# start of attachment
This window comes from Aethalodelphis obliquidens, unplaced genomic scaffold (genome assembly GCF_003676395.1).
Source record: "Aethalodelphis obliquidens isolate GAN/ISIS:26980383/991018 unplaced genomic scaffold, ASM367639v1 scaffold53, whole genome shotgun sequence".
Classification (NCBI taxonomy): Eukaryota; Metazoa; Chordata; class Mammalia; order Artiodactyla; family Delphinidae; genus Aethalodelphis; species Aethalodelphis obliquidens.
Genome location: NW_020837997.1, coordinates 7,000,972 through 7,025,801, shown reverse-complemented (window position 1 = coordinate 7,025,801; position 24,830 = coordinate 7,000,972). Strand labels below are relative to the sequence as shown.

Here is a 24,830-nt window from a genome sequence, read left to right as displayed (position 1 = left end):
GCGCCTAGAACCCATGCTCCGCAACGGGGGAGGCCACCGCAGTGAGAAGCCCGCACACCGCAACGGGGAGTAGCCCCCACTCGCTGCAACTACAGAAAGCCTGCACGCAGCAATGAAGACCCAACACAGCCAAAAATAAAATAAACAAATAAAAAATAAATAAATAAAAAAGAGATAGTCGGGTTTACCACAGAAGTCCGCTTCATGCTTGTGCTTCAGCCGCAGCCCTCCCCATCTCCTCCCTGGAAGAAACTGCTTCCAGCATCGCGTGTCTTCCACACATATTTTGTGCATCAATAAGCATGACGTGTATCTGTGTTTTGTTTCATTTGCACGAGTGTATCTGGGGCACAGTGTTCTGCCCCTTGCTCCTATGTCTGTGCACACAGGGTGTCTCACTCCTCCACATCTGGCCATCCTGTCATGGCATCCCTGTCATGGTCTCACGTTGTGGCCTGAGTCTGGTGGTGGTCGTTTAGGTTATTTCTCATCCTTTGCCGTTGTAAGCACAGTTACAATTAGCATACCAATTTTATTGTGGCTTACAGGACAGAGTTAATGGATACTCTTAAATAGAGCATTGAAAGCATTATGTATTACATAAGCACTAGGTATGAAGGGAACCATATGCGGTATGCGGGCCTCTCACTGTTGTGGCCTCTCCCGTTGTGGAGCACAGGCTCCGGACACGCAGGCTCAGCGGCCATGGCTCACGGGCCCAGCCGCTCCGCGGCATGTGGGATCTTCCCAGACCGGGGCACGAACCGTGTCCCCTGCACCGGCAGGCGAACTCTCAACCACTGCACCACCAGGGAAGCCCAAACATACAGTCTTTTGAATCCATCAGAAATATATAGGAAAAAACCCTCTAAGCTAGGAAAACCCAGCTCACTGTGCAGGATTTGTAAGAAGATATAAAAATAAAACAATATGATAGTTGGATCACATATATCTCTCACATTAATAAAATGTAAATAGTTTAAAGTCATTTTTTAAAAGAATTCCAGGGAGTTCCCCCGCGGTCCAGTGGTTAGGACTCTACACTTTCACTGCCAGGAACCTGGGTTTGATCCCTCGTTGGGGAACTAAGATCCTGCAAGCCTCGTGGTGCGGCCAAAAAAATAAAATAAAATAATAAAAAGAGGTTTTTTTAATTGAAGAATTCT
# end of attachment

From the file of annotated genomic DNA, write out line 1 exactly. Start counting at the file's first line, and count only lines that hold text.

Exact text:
This window comes from Aethalodelphis obliquidens, unplaced genomic scaffold (genome assembly GCF_003676395.1).